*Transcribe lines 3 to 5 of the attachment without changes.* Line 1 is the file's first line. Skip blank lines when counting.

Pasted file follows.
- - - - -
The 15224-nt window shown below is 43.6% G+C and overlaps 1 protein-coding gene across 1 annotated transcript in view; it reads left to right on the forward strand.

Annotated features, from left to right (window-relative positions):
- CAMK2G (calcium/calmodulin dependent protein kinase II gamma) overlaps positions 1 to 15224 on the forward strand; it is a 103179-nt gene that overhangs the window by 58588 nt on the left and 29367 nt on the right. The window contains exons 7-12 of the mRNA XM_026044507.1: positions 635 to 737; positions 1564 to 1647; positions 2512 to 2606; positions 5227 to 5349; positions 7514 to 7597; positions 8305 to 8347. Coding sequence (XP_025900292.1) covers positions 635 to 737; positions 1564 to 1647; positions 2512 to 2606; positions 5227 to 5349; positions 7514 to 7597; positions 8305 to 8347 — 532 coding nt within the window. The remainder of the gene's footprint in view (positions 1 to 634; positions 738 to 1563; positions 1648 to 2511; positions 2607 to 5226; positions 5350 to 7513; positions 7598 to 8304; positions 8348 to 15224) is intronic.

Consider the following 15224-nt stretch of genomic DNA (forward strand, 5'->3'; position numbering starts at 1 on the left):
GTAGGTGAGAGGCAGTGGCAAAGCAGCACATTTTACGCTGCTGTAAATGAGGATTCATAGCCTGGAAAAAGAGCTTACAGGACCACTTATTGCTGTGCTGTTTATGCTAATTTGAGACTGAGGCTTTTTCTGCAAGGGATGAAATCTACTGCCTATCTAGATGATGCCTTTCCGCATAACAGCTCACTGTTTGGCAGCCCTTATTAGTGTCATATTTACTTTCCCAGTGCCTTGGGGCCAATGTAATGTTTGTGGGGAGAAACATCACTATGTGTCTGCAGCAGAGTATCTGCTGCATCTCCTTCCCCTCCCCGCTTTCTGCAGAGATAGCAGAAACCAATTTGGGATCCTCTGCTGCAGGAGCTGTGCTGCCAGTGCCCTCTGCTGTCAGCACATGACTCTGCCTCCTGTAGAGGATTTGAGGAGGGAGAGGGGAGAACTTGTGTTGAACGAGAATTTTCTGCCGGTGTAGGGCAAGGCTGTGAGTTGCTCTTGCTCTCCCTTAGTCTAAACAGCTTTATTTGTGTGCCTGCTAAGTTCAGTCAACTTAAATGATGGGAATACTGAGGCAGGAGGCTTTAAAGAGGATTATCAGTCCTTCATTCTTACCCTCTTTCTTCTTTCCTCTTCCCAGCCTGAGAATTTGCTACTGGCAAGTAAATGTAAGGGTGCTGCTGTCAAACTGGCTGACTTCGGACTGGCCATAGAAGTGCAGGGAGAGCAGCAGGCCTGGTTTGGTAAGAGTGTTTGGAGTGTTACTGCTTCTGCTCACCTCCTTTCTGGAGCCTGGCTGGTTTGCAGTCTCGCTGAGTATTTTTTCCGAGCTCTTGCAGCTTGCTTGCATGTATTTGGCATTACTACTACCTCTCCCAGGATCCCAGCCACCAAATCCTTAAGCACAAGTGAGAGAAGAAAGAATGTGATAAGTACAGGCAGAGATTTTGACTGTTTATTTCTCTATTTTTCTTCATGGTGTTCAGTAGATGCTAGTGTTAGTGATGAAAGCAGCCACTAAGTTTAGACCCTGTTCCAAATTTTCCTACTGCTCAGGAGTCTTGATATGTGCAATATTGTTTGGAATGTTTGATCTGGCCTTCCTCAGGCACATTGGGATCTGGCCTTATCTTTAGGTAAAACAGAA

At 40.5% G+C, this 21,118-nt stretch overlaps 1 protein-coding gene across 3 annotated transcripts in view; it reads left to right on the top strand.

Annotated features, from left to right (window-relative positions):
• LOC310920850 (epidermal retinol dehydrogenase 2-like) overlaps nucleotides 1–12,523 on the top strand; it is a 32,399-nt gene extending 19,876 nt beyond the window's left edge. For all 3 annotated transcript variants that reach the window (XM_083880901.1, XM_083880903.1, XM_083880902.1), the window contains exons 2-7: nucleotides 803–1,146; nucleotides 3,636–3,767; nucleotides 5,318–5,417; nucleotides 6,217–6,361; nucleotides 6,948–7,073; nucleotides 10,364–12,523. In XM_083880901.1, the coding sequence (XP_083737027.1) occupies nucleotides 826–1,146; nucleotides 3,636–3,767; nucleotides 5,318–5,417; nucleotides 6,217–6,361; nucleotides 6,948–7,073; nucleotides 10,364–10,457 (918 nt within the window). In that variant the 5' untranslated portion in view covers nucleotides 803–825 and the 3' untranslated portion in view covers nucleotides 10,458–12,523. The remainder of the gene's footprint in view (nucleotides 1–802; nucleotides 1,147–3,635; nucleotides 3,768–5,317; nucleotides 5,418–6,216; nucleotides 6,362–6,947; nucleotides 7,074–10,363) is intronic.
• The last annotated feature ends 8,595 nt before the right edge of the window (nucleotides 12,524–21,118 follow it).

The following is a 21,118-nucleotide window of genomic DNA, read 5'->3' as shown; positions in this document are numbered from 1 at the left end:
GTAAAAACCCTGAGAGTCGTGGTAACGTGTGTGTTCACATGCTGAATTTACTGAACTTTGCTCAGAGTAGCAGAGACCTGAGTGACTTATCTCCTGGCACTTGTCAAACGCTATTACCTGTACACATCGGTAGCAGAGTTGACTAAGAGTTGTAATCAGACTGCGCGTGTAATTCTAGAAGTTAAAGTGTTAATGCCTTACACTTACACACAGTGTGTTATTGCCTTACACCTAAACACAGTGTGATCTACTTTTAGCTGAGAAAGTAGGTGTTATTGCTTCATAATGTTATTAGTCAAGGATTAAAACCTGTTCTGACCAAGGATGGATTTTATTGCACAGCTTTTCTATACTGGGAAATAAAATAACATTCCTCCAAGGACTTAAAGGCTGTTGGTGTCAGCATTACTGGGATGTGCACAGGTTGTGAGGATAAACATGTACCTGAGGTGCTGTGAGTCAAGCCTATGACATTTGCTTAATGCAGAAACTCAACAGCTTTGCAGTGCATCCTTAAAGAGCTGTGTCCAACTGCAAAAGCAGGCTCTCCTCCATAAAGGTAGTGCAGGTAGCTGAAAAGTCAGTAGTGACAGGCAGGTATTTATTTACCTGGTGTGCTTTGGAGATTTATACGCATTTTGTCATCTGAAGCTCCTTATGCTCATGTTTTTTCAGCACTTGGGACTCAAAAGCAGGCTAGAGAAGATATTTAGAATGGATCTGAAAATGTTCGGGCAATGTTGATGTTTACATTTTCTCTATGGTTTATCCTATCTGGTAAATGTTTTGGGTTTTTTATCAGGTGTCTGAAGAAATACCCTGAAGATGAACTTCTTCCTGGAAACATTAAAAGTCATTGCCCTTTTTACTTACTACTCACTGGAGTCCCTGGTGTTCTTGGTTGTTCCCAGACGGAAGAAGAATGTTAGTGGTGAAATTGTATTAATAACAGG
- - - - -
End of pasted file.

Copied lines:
- CAMK2G (calcium/calmodulin dependent protein kinase II gamma) overlaps positions 1 to 15224 on the forward strand; it is a 103179-nt gene that overhangs the window by 58588 nt on the left and 29367 nt on the right. The window contains exons 7-12 of the mRNA XM_026044507.1: positions 635 to 737; positions 1564 to 1647; positions 2512 to 2606; positions 5227 to 5349; positions 7514 to 7597; positions 8305 to 8347. Coding sequence (XP_025900292.1) covers positions 635 to 737; positions 1564 to 1647; positions 2512 to 2606; positions 5227 to 5349; positions 7514 to 7597; positions 8305 to 8347 — 532 coding nt within the window. The remainder of the gene's footprint in view (positions 1 to 634; positions 738 to 1563; positions 1648 to 2511; positions 2607 to 5226; positions 5350 to 7513; positions 7598 to 8304; positions 8348 to 15224) is intronic.

Consider the following 15224-nt stretch of genomic DNA (forward strand, 5'->3'; position numbering starts at 1 on the left):
GTAGGTGAGAGGCAGTGGCAAAGCAGCACATTTTACGCTGCTGTAAATGAGGATTCATAGCCTGGAAAAAGAGCTTACAGGACCACTTATTGCTGTGCTGTTTATGCTAATTTGAGACTGAGGCTTTTTCTGCAAGGGATGAAATCTACTGCCTATCTAGATGATGCCTTTCCGCATAACAGCTCACTGTTTGGCAGCCCTTATTAGTGTCATATTTACTTTCCCAGTGCCTTGGGGCCAATGTAATGTTTGTGGGGAGAAACATCACTATGTGTCTGCAGCAGAGTATCTGCTGCATCTCCTTCCCCTCCCCGCTTTCTGCAGAGATAGCAGAAACCAATTTGGGATCCTCTGCTGCAGGAGCTGTGCTGCCAGTGCCCTCTGCTGTCAGCACATGACTCTGCCTCCTGTAGAGGATTTGAGGAGGGAGAGGGGAGAACTTGTGTTGAACGAGAATTTTCTGCCGGTGTAGGGCAAGGCTGTGAGTTGCTCTTGCTCTCCCTTAGTCTAAACAGCTTTATTTGTGTGCCTGCTAAGTTCAGTCAACTTAAATGATGGGAATACTGAGGCAGGAGGCTTTAAAGAGGATTATCAGTCCTTCATTCTTACCCTCTTTCTTCTTTCCTCTTCCCAGCCTGAGAATTTGCTACTGGCAAGTAAATGTAAGGGTGCTGCTGTCAAACTGGCTGACTTCGGACTGGCCATAGAAGTGCAGGGAGAGCAGCAGGCCTGGTTTGGTAAGAGTGTTTGGAGTGTTACTGCTTCTGCTCACCTCCTTTCTGGAGCCTGGCTGGTTTGCAGTCTCGCTGAGTATTTTTTCCGAGCTCTTGCAGCTTGCTTGCATGTATTTGGCATTACTACTACCTCTCCCAGGATCCCAGCCACCAAATCCTTAAGCACAAGTGAGAGAAGAAAGAATGTGATAAGTACAGGCAGAGATTTTGACTGTTTATTTCTCTATTTTTCTTCATGGTGTTCAGTAGATGCTAGTGTTAGTGATGAAAGCAGCCACTAAGTTTAGACCCTGTTCCAAATTTTCCTACTGCTCAGGAGTCTTGATATGTGCAATATTGTTTGGAATGTTTGATCTGGCCTTCCTCAGGCACATTGGGATCTGGCCTTATCTTTAGGTAAAACAGAA